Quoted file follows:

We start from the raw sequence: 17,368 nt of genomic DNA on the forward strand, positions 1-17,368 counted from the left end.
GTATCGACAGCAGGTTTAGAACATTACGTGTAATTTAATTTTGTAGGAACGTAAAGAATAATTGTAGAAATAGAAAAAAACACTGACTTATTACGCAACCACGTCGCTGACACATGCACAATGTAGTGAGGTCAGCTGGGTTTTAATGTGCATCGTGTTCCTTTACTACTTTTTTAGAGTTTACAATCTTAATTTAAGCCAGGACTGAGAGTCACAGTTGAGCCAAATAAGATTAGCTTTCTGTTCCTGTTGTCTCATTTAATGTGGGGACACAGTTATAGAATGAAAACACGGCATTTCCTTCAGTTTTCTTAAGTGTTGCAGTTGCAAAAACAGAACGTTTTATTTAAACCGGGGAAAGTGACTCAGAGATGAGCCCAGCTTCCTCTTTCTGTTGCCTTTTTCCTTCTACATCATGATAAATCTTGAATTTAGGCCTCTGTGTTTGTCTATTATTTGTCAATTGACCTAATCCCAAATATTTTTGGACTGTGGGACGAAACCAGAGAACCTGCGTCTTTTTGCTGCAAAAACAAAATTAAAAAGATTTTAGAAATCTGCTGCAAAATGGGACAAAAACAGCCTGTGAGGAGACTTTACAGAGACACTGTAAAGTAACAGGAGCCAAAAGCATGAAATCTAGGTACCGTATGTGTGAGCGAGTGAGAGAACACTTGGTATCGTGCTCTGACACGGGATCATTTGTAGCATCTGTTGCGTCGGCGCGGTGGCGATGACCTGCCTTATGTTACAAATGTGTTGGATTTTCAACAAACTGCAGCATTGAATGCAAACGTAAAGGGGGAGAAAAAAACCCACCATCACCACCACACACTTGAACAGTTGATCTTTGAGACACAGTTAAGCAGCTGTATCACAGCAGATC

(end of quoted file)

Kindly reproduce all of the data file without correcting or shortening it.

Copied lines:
We start from the raw sequence: 17,368 nt of genomic DNA on the forward strand, positions 1-17,368 counted from the left end.
GTATCGACAGCAGGTTTAGAACATTACGTGTAATTTAATTTTGTAGGAACGTAAAGAATAATTGTAGAAATAGAAAAAAACACTGACTTATTACGCAACCACGTCGCTGACACATGCACAATGTAGTGAGGTCAGCTGGGTTTTAATGTGCATCGTGTTCCTTTACTACTTTTTTAGAGTTTACAATCTTAATTTAAGCCAGGACTGAGAGTCACAGTTGAGCCAAATAAGATTAGCTTTCTGTTCCTGTTGTCTCATTTAATGTGGGGACACAGTTATAGAATGAAAACACGGCATTTCCTTCAGTTTTCTTAAGTGTTGCAGTTGCAAAAACAGAACGTTTTATTTAAACCGGGGAAAGTGACTCAGAGATGAGCCCAGCTTCCTCTTTCTGTTGCCTTTTTCCTTCTACATCATGATAAATCTTGAATTTAGGCCTCTGTGTTTGTCTATTATTTGTCAATTGACCTAATCCCAAATATTTTTGGACTGTGGGACGAAACCAGAGAACCTGCGTCTTTTTGCTGCAAAAACAAAATTAAAAAGATTTTAGAAATCTGCTGCAAAATGGGACAAAAACAGCCTGTGAGGAGACTTTACAGAGACACTGTAAAGTAACAGGAGCCAAAAGCATGAAATCTAGGTACCGTATGTGTGAGCGAGTGAGAGAACACTTGGTATCGTGCTCTGACACGGGATCATTTGTAGCATCTGTTGCGTCGGCGCGGTGGCGATGACCTGCCTTATGTTACAAATGTGTTGGATTTTCAACAAACTGCAGCATTGAATGCAAACGTAAAGGGGGAGAAAAAAACCCACCATCACCACCACACACTTGAACAGTTGATCTTTGAGACACAGTTAAGCAGCTGTATCACAGCAGATC